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Re: AF signs MOU for 60 A220 plus 30 options and 30 purchase rights, A380's to be retired by 2022

Thu Aug 08, 2019 11:08 pm

VV wrote:
wrongwayup wrote:
VV wrote:
Well, if they want to pay for something very hypothetical in the future then it's okay for me.
I won't spend anything since that's not my airline.

I just find it extremely strange a cost conscious airline would do that.


MTOW is all about revenue generation. You're correct that yields fall at longer ranges, but so do costs. And flying one passenger direct versus between the same O&D pair connecting, is far cheaper, especially when an A220-100 has the same economcs as the NGs/CEOs (to say nothing of the RJs) connecting between hubs. Delta knows what they're doing here.


It is about potential revenue generation. The reality is that very-very few Delta's routes are above 2,000 nm. In addition they already have a lot of narrowbody to do those long missions.

The dream about thin long routes below 150 seat is just a dream. Small aircraft are mostly for short distances. The yield goes down quickly such that the only way to get a profitable "thin" route is to have an aircraft with high fare. I am not sure the one or two hours extra journey is worth the hundreds of dollars to spend. In addition those high yield aircraft will need to have specific configuration.

You say that Delta knows what they are doing. I sincerely hope they know what they are doing. This said, I find it extremely strange they would make their operation more expensive and more complicate with possible double documentation and sub-fleet.
Again, if they want to do it then it is okay for me. It is not my money, but I would find it a little bit stupid considering the navigation fees and landing fees that would potentially increase.

But hey, it is really not my money.


We get it. You don’t agree. Please stop hijacking the AF thread to discuss DL.
 
wrongwayup
Posts: 372
Joined: Thu Jan 07, 2016 6:23 pm

Re: AF signs MOU for 60 A220 plus 30 options and 30 purchase rights, A380's to be retired by 2022

Thu Aug 08, 2019 11:32 pm

VV wrote:

It is about potential revenue generation. The reality is that very-very few Delta's routes are above 2,000 nm. In addition they already have a lot of narrowbody to do those long missions.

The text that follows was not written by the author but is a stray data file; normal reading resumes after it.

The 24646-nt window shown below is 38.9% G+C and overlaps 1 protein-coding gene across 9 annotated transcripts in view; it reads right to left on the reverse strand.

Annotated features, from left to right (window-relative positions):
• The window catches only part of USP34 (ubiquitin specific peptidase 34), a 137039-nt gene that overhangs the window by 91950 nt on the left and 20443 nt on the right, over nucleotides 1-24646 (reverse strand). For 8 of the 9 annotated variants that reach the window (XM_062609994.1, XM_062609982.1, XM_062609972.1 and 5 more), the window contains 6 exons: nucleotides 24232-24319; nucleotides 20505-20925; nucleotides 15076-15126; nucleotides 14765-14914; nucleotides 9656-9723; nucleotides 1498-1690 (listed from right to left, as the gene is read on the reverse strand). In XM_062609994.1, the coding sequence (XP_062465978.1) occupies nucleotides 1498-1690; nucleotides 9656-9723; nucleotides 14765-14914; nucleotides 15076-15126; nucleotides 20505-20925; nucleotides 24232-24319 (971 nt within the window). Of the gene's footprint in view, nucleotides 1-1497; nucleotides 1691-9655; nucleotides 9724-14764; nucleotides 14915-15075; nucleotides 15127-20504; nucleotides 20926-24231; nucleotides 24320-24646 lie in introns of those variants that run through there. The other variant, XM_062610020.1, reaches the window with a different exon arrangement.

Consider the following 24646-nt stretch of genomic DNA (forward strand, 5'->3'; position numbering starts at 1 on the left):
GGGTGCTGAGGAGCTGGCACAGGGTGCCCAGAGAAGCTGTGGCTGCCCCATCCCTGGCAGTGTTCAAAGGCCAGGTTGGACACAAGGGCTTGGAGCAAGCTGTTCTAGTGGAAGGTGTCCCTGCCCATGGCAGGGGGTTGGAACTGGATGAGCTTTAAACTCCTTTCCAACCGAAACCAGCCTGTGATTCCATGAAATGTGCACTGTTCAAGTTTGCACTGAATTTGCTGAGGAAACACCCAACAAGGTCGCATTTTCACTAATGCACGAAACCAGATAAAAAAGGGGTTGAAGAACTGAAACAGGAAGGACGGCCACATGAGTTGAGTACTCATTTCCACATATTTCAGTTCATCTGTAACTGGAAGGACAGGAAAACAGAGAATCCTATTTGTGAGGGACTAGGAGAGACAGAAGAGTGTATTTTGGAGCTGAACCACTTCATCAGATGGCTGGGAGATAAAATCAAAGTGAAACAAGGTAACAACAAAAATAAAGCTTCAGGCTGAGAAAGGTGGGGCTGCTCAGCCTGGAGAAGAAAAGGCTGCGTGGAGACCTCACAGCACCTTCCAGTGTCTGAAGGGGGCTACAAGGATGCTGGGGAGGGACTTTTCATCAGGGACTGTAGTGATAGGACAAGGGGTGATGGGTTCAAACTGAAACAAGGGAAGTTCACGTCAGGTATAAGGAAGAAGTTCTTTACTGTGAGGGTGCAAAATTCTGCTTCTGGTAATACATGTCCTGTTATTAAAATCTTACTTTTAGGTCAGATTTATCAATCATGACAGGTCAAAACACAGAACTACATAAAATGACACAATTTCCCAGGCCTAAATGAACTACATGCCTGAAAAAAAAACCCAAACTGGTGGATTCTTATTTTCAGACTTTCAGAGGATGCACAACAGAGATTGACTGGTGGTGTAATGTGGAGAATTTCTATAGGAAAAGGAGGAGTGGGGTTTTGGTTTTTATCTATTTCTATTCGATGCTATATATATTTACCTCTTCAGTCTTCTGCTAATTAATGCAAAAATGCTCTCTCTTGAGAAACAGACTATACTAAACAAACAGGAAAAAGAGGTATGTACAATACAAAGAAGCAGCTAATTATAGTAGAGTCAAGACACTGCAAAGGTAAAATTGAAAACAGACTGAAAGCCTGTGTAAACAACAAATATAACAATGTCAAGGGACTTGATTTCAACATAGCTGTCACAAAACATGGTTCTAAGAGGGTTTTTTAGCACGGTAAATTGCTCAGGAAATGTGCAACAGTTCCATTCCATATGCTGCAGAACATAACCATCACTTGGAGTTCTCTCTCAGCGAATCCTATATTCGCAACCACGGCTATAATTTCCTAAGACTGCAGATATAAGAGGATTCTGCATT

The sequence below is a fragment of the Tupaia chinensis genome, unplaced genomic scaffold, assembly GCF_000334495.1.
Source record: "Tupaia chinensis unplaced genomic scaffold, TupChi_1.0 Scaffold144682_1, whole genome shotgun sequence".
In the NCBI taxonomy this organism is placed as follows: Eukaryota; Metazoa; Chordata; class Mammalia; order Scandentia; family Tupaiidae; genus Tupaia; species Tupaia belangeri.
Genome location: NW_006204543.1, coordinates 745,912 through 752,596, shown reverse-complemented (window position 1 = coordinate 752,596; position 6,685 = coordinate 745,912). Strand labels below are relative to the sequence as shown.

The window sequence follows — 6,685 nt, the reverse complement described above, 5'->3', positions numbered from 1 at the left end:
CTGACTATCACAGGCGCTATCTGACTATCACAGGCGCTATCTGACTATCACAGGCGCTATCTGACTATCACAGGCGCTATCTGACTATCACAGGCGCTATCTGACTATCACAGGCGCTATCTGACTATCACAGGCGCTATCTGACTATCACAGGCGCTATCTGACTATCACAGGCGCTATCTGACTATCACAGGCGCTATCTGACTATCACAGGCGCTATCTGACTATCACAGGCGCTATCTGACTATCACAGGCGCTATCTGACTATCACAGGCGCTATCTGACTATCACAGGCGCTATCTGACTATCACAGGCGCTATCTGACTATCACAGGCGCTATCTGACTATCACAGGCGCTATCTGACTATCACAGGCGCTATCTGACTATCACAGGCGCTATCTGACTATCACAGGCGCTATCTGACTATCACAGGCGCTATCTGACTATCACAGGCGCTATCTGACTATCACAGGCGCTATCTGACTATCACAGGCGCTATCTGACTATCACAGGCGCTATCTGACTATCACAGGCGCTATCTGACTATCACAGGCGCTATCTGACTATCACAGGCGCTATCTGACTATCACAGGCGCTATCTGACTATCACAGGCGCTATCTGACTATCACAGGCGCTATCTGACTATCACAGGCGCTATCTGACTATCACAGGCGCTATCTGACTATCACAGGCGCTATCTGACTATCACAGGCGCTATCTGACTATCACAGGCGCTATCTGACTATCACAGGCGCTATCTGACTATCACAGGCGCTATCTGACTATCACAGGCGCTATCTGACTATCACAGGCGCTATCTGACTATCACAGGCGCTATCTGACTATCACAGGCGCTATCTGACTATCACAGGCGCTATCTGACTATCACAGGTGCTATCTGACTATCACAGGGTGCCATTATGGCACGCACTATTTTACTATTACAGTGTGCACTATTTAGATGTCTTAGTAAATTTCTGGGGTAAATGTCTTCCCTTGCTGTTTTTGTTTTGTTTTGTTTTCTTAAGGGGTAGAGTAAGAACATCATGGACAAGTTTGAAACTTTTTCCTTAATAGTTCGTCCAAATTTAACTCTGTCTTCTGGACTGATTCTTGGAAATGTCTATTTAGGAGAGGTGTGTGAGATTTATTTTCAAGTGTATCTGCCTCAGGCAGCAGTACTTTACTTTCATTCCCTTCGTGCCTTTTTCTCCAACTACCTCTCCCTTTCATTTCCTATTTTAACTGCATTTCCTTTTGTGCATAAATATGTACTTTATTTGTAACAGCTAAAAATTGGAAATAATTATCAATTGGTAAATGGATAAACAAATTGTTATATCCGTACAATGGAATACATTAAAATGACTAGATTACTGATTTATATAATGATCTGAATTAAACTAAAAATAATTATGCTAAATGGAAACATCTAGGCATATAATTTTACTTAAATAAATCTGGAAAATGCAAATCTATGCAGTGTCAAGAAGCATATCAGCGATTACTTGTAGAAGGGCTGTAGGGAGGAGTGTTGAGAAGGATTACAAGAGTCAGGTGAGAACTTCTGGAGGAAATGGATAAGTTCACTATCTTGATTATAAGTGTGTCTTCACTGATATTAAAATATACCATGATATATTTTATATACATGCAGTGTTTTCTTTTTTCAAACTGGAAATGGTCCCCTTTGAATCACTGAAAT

The dream about thin long routes below 150 seat is just a dream. Small aircraft are mostly for short distances. The yield goes down quickly such that the only way to get a profitable "thin" route is to have an aircraft with high fare. I am not sure the one or two hours extra journey is worth the hundreds of dollars to spend. In addition those high yield aircraft will need to have specific configuration.

You say that Delta knows what they are doing. I sincerely hope they know what they are doing. This said, I find it extremely strange they would make their operation more expensive and more complicate with possible double documentation and sub-fleet.
Again, if they want to do it then it is okay for me. It is not my money, but I would find it a little bit stupid considering the navigation fees and landing fees that would potentially increase.

But hey, it is really not my money.


All revenue is "potential" until you go and fly it. Small aircraft have been mostly for short distances in the past because there was never a small aircraft with the capability to fly any further than 2000nm or so in the first place. This is all about new opportunity. Revenue and profit that was either not flying at all, or flying on your competitor. Yes - there will be some traffic that Delta had been previously carrying as connecting traffic, but at current 88% load factors they're already spilling more than you'll cannibalize and so could use the capacity.

Passengers want frequent, direct flights - they will pick a direct flight on your airline over connecting on another and pay more to do so. I shouldn't have to cite sources here, this is fairly well established fact. The case in point is the 787 It blew open direct connectivity smaller market flying for a lot of carriers. Many who ordered it to replace the 767, ended up keeping the 67s and flew the 87s on new markets. Ben Smith saw this at AC and has now committed two world-leading airlines to this concept on the A220. David Neeleman is launching an airline entirely based on this concept. Compare airBaltic's route map with what they flew with the 737 Classics - Abu Dhabi is a LONG way from Riga.

I think you're missing the forest for the trees here, the cost of weight is really insignificant in the grand scheme of things. The cost to the airline to go from basic to the highest weight is <10% of the capital cost of an airplane. Delta's capital cost of everything in the entire airline, plus aircraft rents (i.e. the sum of the depreciation and amortization and aircraft rent line items from their latest earnings report) is <8% of total operating cost. We are talking about literal fractions of fractions of the cost of running an airline.